This Article was presented and is written in honour of Professor Richard Kay, and in great admiration for the body of work that he has so impressively produced over his career. That body of work displays great breadth and depth, and it travels through time to make sure that we do not forget the ideas and legacy of constitutional writers who came before us.
I present here another life that in my view illustrates many of these same themes. It is a life that was cut short in active service in World War II at the young age of 34, at the outset of a career that had already displayed a brilliant command of constitutional law and theory.
This Article and the presentation which preceded it take their inspiration from one of Richard Kay’s more recent articles, a piece of legal intellectual history, in which he explores the influence of H.W.R. Wade’s famous 1955 Cambridge Law Journal article, The Basis of Legal Sovereignty.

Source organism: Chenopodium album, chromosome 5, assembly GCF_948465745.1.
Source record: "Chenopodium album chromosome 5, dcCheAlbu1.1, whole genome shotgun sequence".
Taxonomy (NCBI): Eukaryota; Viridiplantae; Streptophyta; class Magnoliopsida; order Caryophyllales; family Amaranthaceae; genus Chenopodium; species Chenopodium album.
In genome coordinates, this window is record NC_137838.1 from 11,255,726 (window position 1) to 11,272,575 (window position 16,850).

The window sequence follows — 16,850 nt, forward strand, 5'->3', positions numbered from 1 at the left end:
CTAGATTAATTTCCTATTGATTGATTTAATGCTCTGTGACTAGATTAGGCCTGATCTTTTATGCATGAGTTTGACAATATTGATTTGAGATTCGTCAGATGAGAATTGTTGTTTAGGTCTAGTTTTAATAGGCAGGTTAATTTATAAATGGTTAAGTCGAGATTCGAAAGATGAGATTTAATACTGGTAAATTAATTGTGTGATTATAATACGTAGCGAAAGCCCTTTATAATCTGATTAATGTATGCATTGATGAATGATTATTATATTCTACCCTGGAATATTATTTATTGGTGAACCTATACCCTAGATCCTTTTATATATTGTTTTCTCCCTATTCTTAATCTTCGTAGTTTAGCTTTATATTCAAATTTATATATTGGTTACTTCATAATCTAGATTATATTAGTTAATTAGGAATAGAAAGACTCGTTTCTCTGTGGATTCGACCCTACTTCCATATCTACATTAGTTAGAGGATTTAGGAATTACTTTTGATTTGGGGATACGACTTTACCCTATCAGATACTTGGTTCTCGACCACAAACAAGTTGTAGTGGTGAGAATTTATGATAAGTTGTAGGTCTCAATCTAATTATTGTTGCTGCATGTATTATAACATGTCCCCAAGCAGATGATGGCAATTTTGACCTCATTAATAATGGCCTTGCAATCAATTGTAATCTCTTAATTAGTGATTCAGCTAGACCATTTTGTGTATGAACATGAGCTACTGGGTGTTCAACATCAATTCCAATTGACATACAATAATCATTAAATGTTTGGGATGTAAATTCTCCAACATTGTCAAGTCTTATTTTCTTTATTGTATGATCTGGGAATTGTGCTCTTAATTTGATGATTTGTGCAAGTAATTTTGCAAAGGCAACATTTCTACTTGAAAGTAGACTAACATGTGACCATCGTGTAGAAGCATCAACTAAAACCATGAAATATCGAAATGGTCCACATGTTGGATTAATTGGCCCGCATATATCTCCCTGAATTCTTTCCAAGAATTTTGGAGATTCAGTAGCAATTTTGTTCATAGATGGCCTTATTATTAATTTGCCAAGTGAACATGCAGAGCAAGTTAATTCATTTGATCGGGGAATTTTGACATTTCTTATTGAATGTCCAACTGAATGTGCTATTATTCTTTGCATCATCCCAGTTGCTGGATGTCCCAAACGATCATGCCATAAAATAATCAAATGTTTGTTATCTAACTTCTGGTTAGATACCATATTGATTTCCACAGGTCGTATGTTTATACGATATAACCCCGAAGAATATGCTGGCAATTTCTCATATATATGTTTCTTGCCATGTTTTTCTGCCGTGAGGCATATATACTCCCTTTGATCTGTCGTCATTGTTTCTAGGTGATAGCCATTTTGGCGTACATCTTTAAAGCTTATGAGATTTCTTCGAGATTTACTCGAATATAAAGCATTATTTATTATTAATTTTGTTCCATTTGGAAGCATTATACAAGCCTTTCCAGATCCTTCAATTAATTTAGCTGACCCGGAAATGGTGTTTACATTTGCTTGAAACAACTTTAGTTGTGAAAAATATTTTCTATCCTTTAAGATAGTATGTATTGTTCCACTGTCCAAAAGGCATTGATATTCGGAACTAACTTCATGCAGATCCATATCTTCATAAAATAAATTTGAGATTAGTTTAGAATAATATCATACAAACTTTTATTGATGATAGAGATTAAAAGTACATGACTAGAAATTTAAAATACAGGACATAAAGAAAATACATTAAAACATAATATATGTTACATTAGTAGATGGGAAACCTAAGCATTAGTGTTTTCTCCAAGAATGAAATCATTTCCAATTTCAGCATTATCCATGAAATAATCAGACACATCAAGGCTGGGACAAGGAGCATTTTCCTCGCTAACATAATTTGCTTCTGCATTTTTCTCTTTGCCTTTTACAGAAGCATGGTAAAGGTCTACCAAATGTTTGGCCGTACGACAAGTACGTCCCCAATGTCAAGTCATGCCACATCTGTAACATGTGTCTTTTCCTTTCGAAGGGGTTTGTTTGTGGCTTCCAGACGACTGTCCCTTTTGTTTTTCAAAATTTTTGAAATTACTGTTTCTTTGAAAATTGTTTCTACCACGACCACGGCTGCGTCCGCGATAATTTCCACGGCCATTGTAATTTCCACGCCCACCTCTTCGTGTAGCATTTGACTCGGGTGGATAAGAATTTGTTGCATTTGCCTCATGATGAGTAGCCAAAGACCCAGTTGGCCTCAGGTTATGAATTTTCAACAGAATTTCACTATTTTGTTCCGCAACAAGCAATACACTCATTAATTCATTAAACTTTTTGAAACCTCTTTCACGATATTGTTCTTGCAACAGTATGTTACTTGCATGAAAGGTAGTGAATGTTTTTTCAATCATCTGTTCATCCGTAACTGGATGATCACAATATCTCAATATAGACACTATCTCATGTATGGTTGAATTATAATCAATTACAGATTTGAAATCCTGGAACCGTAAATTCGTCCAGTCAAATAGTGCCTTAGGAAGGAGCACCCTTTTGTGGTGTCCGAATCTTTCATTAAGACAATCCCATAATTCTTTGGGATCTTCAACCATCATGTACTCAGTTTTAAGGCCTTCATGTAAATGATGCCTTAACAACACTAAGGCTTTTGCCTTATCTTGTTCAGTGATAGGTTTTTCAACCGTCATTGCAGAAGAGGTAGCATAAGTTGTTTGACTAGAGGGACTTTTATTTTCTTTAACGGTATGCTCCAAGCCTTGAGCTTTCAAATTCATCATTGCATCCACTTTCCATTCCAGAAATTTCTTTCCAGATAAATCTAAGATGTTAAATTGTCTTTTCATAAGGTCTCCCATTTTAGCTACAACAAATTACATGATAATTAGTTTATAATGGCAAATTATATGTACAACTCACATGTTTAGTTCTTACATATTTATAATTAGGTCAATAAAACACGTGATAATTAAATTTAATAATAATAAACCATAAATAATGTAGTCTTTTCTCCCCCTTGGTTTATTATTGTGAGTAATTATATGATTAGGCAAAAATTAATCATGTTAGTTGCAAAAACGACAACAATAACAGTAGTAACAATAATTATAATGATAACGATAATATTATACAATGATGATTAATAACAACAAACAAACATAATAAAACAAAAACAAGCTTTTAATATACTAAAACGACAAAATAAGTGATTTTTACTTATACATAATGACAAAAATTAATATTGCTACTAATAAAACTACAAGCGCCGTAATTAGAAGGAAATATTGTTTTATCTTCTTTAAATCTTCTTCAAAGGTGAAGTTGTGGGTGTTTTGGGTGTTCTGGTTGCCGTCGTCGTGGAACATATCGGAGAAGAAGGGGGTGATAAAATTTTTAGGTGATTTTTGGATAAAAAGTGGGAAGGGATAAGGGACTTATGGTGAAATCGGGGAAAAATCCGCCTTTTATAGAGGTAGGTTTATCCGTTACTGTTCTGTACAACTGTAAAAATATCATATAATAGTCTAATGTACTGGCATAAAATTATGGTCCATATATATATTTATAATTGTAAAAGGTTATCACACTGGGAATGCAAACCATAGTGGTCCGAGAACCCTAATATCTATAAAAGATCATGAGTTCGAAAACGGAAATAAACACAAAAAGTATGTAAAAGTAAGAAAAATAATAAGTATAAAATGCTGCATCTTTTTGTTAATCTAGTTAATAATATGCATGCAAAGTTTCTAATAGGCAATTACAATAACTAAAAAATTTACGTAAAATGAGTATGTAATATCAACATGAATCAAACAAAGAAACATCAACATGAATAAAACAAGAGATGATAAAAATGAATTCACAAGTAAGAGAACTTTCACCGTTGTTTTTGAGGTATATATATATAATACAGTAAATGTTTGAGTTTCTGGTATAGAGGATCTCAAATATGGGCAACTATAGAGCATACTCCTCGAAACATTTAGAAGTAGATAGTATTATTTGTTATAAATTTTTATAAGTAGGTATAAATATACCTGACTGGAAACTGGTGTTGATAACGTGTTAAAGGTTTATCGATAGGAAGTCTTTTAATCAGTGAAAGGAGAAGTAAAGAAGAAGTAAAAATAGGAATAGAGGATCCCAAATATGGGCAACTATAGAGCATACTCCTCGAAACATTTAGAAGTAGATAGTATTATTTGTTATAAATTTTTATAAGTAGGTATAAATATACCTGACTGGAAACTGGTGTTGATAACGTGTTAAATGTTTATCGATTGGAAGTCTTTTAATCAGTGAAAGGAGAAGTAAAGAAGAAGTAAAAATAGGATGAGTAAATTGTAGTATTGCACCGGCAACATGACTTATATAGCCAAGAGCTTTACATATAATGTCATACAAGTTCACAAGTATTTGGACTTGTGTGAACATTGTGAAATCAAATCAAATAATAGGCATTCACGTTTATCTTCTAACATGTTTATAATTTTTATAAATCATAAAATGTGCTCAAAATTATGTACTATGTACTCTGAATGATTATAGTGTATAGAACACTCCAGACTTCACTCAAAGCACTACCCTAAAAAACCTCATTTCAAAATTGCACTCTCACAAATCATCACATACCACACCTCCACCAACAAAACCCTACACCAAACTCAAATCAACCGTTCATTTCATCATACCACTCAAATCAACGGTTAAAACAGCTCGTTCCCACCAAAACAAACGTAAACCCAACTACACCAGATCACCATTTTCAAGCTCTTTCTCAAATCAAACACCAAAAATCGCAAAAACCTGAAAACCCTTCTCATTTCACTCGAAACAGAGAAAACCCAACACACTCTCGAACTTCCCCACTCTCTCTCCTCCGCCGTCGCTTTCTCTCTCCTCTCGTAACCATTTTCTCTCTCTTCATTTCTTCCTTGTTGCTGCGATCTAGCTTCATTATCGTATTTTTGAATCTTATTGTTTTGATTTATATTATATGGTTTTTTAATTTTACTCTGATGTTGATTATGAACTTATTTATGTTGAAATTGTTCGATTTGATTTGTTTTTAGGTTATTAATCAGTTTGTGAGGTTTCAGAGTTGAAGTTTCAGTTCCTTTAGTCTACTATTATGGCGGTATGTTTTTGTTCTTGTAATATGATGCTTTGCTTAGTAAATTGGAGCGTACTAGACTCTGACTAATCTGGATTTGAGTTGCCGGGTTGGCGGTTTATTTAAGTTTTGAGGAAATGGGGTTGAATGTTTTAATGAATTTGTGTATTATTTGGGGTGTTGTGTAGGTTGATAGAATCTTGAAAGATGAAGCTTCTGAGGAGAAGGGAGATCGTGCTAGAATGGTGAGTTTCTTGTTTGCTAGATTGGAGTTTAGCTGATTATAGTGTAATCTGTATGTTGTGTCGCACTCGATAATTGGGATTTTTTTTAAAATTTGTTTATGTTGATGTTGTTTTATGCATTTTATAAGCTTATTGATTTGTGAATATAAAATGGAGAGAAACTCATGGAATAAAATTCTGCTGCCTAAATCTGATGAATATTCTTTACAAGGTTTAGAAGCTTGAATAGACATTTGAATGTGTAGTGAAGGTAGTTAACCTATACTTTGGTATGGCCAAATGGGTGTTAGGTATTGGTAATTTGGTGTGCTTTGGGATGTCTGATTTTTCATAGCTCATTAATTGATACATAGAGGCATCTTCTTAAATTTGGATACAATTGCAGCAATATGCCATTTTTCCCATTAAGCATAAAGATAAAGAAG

My own Article discusses the life, work, and legacy of R.T.E. Latham. I have written before on Latham’s life and work. In this Article, I focus on his legacy, a topic that I unfortunately gave short shrift to in my earlier study.
To my mind, this legacy includes a highly impressive list of insights, some of which I have discussed here. Despite their “brilliance,” to use the noun (or the adjective “brilliant”) most favoured by later readers of Latham, I cannot help but feel that, with a few nudges provided by later theoretical inquiry, Latham’s original set of assumptions could have been taken creatively and helpfully further. I set out a few suggestions here.
Oliver, Peter, "R.T.E. Latham and Change in the Ultimate Rules of a Legal System" (2021). Connecticut Law Review. 475.